These societies are also incredibly positive and creative places in general. The people there work in communities. When money is not the primary focus of your energy it allows you to operate in a much more collective and less selfish way. As a child of the 1980s, the obsession with wealth and materialism has always been at the forefront of my culture. Meeting people who positively shunned this notion was strange but intriguing. It only took a couple of weeks to adjust, and once I did, it made no sense to live any other way.

TMN:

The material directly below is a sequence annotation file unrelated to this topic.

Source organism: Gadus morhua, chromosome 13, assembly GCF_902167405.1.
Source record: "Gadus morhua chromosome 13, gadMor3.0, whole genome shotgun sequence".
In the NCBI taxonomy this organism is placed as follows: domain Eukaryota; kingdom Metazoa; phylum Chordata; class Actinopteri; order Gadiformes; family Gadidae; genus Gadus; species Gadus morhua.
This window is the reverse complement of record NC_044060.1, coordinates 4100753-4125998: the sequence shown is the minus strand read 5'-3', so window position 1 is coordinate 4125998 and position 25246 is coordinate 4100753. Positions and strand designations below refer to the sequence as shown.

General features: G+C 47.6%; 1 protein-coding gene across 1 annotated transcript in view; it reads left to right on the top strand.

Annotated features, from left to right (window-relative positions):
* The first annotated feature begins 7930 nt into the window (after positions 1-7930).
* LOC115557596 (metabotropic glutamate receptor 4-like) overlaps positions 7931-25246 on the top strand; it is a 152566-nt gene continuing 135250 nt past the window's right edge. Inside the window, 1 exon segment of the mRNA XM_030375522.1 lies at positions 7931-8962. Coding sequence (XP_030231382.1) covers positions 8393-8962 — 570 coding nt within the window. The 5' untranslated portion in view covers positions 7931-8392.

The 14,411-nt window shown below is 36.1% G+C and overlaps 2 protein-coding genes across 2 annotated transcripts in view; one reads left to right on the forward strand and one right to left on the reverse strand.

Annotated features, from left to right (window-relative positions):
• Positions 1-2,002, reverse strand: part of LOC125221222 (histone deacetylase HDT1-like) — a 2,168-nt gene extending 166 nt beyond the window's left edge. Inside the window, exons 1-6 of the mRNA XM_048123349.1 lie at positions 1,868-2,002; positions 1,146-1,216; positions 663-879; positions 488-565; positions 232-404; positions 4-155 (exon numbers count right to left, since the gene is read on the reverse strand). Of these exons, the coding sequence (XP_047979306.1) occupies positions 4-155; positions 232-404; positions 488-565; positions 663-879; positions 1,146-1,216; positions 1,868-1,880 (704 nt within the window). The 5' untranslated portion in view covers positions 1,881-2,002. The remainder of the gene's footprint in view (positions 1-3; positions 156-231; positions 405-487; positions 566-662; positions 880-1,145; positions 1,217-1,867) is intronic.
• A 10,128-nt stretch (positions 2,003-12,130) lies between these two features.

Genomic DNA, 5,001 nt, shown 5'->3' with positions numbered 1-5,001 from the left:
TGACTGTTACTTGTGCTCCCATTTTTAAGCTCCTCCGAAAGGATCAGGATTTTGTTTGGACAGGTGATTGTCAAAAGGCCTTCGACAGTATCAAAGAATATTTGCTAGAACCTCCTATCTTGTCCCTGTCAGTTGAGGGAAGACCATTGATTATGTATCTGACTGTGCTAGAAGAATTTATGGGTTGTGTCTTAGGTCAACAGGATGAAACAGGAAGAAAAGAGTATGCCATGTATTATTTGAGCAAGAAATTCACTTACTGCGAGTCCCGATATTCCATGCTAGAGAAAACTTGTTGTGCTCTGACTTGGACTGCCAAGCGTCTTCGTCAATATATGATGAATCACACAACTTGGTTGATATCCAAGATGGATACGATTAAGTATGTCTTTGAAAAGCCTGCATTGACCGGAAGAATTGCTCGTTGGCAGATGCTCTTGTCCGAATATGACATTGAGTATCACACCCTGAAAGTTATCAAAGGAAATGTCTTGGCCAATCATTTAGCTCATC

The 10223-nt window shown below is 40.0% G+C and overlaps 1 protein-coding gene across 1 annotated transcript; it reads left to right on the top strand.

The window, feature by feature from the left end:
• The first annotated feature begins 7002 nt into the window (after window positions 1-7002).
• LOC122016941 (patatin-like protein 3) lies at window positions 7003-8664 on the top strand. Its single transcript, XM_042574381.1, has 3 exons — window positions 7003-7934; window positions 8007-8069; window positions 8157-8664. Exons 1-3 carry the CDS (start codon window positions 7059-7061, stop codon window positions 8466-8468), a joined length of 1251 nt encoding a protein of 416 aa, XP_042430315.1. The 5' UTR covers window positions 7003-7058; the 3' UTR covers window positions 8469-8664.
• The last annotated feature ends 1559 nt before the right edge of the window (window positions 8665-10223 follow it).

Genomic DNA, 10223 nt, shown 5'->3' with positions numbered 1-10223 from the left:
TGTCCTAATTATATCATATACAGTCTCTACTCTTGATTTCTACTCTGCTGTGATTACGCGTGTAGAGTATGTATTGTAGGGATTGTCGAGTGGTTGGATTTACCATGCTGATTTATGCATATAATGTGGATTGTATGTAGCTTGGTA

Tell us a bit about the exhibition you’re putting together in Hackney.

RM:

The Hackney exhibition is happening throughout May 2015 and is an exhibition of exploration through expedition—bit of a mouthful, I know! It is a walking tour around the streets of Hackney, with the images displayed as huge prints attached to the sides of various buildings along the route. You’ll be guided through the tour via the project app on your smartphone, which will have maps and an audio soundscape made up of interviews, music, and other sounds I collected along the way. I’m working with loads of great people on it and can’t wait see it all in action.

Karolle Rabarison is at home wherever she can satisfy her coffee habit. She currently lives in Washington, DC. More by Karolle Rabarison